Similiarly, Dakuku Peterside, PDP Federal House of Representatives candidate for Andoni/Opobo/Nkoro constituency believes that the people are the only reason to be government 'when there is vision, nothing is impossible to realize.'

Zonal electoral behaviour
The six geo-political zones have replaced the four regions that existed in Nigeria's first republic, and provided, to a large extent, the basis for defining political identity. Unlike other zones such as the South-South which could mobilize citizens around a common issue such as resource control, or much of the North West, which is united by a common ethno-religious identity, the North-Central zone is made up of over 200 ethnic minorities who perceive themselves as being in competition. The fact that the zone has witnessed a high level of ethno-religious crises make them vulnerable and susceptible to manipulation and political mobilization.

The North-West zone has consistently opposed the PDP. The Muhammadu Buhari factor played a decisive role in raising the level of political opposition to the PDP, since 2003. Generally perceived to be honest, and incorruptible, the fact that he hails from that zone has helped whichever party he is in.

The zone has a long history of resistance and struggle dating back to the popular religio-political movement which transformed politics and society in the Northern part of the country in the early 19th century - The Islamic jihadist movement.

The zone equally has a long tradition of a populist ideological mobilization dating back to the First Republic when the Northern Element Progressive Union(NEPU) largely supported by the urban and rural poor won elections in key areas of the zone such as Kano and Zaria. Despite the high level of illiteracy based on western standards, citizens of the zone have a high level of political education made possible by access to over 10 foreign radio stations that broadcast in the Hausa language.

In the South East, religious organizations might wield strong influence in the zone and could be used to enforce sanctions. In the South-West, the 2003 and 2007 elections suggested that the zone has lost its predictability. Civil society has a long tradition in the zone and could be used positively to intervene in determining the outcome of the elections on Saturday. The following senatorial districts fall into considered hotspots in the elections.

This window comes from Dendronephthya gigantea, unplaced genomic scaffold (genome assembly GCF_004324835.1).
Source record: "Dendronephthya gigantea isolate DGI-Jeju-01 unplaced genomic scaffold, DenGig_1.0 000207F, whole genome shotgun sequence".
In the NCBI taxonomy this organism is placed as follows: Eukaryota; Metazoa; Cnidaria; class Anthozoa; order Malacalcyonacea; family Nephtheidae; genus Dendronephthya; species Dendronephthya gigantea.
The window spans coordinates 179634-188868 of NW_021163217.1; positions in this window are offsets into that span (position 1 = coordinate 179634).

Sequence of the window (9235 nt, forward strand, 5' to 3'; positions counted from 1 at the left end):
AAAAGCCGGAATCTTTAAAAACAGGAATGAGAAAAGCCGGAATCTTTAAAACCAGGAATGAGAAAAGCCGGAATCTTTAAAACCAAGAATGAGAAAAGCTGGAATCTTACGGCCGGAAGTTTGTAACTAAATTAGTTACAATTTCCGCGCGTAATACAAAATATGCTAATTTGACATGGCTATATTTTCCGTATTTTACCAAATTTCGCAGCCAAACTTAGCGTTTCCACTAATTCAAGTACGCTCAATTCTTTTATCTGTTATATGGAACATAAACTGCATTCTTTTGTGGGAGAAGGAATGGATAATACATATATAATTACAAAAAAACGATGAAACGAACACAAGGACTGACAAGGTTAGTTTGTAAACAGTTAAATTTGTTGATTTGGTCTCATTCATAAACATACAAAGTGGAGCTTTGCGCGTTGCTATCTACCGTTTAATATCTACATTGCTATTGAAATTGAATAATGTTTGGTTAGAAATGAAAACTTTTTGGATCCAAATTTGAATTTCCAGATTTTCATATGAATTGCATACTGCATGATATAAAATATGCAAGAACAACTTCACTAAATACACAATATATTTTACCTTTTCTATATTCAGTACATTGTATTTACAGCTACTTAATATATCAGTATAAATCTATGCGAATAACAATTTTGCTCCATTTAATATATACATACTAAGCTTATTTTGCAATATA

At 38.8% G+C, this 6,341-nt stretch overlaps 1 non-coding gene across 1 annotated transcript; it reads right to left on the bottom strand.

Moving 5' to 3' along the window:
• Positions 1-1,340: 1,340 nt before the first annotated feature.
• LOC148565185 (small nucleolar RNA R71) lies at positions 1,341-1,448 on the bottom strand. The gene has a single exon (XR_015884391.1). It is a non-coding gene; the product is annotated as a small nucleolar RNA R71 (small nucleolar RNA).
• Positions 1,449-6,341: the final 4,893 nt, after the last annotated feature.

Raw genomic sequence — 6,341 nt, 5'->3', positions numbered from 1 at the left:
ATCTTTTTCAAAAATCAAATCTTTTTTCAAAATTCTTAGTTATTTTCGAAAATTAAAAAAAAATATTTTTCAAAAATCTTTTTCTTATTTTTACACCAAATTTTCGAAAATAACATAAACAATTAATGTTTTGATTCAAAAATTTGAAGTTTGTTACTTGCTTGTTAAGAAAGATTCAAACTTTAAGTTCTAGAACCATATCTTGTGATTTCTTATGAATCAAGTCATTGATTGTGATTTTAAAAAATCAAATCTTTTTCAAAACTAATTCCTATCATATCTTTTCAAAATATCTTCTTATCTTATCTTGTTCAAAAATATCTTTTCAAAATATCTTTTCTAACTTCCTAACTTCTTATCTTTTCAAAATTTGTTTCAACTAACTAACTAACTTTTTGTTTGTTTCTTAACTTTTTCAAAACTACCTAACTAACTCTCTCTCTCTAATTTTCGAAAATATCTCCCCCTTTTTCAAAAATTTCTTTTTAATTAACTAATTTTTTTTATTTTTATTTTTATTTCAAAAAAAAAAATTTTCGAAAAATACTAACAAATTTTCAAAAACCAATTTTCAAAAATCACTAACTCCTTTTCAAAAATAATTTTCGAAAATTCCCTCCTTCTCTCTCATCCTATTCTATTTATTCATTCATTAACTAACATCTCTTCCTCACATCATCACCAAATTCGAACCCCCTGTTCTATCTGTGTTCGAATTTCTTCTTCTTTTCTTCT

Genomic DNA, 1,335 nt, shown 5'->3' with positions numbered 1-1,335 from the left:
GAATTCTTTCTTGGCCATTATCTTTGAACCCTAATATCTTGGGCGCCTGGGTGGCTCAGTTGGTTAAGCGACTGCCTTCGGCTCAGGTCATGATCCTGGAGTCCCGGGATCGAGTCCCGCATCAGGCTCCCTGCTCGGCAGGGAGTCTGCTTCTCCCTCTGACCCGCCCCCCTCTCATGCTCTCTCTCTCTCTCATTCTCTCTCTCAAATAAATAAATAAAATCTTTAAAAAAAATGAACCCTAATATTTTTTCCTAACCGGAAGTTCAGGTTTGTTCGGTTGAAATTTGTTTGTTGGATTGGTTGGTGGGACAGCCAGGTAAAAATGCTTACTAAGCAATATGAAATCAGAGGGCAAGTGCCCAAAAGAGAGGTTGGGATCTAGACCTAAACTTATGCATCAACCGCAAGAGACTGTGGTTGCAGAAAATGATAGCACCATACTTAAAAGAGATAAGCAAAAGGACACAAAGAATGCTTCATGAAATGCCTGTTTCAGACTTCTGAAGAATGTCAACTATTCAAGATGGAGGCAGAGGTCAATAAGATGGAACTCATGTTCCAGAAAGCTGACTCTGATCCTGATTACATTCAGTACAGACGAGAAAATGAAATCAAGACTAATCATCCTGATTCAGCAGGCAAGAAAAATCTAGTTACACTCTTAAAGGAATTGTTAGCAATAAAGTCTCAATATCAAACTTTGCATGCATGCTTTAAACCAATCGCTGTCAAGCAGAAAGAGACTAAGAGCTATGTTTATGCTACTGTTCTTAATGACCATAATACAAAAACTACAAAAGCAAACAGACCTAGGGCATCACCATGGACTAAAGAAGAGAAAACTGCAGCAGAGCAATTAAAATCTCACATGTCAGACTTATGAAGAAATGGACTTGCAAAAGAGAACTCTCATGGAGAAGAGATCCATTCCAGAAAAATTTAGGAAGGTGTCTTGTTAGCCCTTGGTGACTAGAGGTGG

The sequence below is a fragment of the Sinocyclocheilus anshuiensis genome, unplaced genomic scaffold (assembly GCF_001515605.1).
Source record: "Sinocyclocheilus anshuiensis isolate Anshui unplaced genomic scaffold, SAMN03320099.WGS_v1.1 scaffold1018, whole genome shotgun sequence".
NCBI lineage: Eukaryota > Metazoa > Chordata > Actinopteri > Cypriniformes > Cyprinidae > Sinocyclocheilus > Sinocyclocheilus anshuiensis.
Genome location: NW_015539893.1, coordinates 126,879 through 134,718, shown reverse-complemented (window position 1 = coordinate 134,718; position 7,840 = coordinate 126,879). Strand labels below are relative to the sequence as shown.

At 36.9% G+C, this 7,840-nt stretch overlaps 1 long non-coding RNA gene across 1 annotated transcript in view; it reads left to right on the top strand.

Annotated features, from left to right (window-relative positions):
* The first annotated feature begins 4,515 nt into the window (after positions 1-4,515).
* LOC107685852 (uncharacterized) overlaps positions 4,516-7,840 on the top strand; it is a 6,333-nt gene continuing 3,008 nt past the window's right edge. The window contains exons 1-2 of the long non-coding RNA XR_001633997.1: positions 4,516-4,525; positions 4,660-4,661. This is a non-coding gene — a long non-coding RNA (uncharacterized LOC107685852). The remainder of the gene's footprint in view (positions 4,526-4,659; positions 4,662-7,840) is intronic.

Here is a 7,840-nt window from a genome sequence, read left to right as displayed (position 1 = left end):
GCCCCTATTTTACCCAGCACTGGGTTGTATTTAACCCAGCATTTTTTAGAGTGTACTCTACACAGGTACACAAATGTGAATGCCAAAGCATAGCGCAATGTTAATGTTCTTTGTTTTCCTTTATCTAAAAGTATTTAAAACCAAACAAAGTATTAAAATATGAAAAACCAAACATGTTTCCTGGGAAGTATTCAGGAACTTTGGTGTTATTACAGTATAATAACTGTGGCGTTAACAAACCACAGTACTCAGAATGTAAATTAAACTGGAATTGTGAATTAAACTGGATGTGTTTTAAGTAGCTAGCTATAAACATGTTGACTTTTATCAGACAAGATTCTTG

Anambra North – The participation of heavyweights-Senator Joy Emordi(APGA) Hon. Jessica Balonwu(ACN) John Chukwuemeka(PDP), Odife Dennis(LP).

Anambra Central - The acclaimed violent politics of the district and the involvement of former Anambra governor, Dr. Chris Ngige(ACN), Senator Annie Okonkwo(Accord) former Minister of Information, Prof Dora Akunyili(APGA).

Anambra South- Contentious politics and the involvement of wealthy sons of the area in the area - Senator Ikechukwu Obiorah(Accord) and Dr. Andy Uba(PDP).

Benue North East- Sparks will always fly in any contest involving Joseph Akaagerger(ACN) and former National Chairman of PDP, Chief Barnabas Gemade(PDP).

Borno Central - Senator Ali Modu Sheriff(incumbent governor) is running on ANPP platform in a race that PDP wants to use to prove it is relevant. Besides, the raging Boko Haram onslaught on Sheriff's government is bound to elicit interest in the race.

Edo South- Senator Ehigie Uzamere(ACN) would like to prove his mettle against Senator Daisy Danjuma(PDP).

Ekiti North - The traditional violent politics in the state between the PDP and ACN is crucial here. Senator Ayo Arise's return bid may have to be resisted by the ACN, which recently took over power in the state.

Enugu East - Senator Chimaroke Nnamani(PDC-People for Democratic Change) is fighting the political battle of his life to return to the Senate. The PDP government in the state and other forces are arrayed against him. Nnamani ruled the state for 8 years.

Taraba North: Former Governor Jolly Nyama(ACN) is in the race, the government in the state is determined to win.

Yobe East - The former Governor, Bukar Abba Ibrahim(ANPP) is also running without the government's support.

Imo East- At least three political heavyweights are in the race and their clash is of deep interest. They include Senator Chris Anyanwu(APGA), Hon. Uche Onyeagocha(ACN) and Mrs Kema Chikwe(PDP).

Imo West: Former Governor and Minister Chief Achike Udenwa(ACN) and Senator Izunaso(PDP) will make a political point with their victory. Udenwa is Osita Izunaso's political godfather .

Kaduna South - Political titans - Mrs Nemadi Usman(PDP) and Senator Caleb Zagi will set the place on fire.

Kebbi Central - Senator Adamu Aliero (former Governor) CPC and Senator Abubakar Bagudu, fully backed by the state government will light up the zone.

Osun Central - The state has been in deep political struggles for some time now. Immediate past governor, Olagunsoye Oyinlola is running against marverick ACN candidate, Sola Adeyeye, backed by the state government.

Osun East - Senator Iyiola Omisore, reputedly regarded as the arrowhead of opposition to the Osun State government is running against ACN candidate, Omowarare Babajide.